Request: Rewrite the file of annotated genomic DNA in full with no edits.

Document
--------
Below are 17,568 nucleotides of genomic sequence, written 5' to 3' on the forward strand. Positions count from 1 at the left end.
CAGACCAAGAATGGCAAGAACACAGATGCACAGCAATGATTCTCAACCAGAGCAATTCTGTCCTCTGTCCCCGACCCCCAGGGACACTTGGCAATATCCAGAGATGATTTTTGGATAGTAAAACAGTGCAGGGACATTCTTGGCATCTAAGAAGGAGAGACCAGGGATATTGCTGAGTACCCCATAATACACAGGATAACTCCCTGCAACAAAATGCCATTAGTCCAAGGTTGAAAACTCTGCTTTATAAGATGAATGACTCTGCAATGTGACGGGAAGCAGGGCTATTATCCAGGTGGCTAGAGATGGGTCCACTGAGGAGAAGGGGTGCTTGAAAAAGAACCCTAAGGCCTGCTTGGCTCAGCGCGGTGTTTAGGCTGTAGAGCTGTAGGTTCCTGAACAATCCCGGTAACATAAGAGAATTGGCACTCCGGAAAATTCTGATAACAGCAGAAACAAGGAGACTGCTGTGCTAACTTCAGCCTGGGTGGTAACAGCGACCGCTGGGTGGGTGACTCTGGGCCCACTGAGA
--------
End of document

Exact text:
Below are 17,568 nucleotides of genomic sequence, written 5' to 3' on the forward strand. Positions count from 1 at the left end.
CAGACCAAGAATGGCAAGAACACAGATGCACAGCAATGATTCTCAACCAGAGCAATTCTGTCCTCTGTCCCCGACCCCCAGGGACACTTGGCAATATCCAGAGATGATTTTTGGATAGTAAAACAGTGCAGGGACATTCTTGGCATCTAAGAAGGAGAGACCAGGGATATTGCTGAGTACCCCATAATACACAGGATAACTCCCTGCAACAAAATGCCATTAGTCCAAGGTTGAAAACTCTGCTTTATAAGATGAATGACTCTGCAATGTGACGGGAAGCAGGGCTATTATCCAGGTGGCTAGAGATGGGTCCACTGAGGAGAAGGGGTGCTTGAAAAAGAACCCTAAGGCCTGCTTGGCTCAGCGCGGTGTTTAGGCTGTAGAGCTGTAGGTTCCTGAACAATCCCGGTAACATAAGAGAATTGGCACTCCGGAAAATTCTGATAACAGCAGAAACAAGGAGACTGCTGTGCTAACTTCAGCCTGGGTGGTAACAGCGACCGCTGGGTGGGTGACTCTGGGCCCACTGAGA